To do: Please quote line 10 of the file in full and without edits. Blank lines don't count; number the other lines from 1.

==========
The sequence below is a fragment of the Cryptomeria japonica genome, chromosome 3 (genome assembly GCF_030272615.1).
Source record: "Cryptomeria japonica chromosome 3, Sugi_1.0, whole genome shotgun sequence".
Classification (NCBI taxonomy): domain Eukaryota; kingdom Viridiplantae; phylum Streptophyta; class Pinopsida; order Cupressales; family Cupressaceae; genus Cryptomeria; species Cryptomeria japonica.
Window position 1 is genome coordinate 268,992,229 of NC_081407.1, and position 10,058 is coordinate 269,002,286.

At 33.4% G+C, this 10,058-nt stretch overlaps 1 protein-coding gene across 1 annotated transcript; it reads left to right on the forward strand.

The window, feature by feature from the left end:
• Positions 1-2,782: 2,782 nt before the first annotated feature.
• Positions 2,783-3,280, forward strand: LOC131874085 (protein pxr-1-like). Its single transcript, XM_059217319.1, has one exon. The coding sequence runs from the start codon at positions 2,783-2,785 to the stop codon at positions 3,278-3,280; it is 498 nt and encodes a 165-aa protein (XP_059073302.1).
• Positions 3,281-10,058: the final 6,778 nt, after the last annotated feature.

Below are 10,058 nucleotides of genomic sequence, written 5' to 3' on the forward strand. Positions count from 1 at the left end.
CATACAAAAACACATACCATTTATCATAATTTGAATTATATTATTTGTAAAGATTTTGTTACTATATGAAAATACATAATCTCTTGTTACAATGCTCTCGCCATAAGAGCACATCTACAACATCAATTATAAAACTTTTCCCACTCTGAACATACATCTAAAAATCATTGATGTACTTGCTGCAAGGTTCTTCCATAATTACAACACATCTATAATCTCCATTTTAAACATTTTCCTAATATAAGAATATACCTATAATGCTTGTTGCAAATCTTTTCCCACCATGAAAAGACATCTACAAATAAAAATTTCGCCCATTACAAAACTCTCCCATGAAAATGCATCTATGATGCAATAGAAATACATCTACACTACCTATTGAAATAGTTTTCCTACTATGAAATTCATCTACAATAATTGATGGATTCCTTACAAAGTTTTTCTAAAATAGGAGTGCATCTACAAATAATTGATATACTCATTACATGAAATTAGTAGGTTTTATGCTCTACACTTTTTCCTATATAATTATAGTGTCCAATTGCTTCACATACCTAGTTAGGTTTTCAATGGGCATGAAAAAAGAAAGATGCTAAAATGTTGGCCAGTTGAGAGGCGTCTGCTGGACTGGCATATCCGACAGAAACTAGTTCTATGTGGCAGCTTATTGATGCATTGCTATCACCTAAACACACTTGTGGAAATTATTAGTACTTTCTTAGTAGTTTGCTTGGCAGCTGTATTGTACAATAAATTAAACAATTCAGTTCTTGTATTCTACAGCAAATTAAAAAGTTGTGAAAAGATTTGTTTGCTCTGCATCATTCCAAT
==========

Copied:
Below are 10,058 nucleotides of genomic sequence, written 5' to 3' on the forward strand. Positions count from 1 at the left end.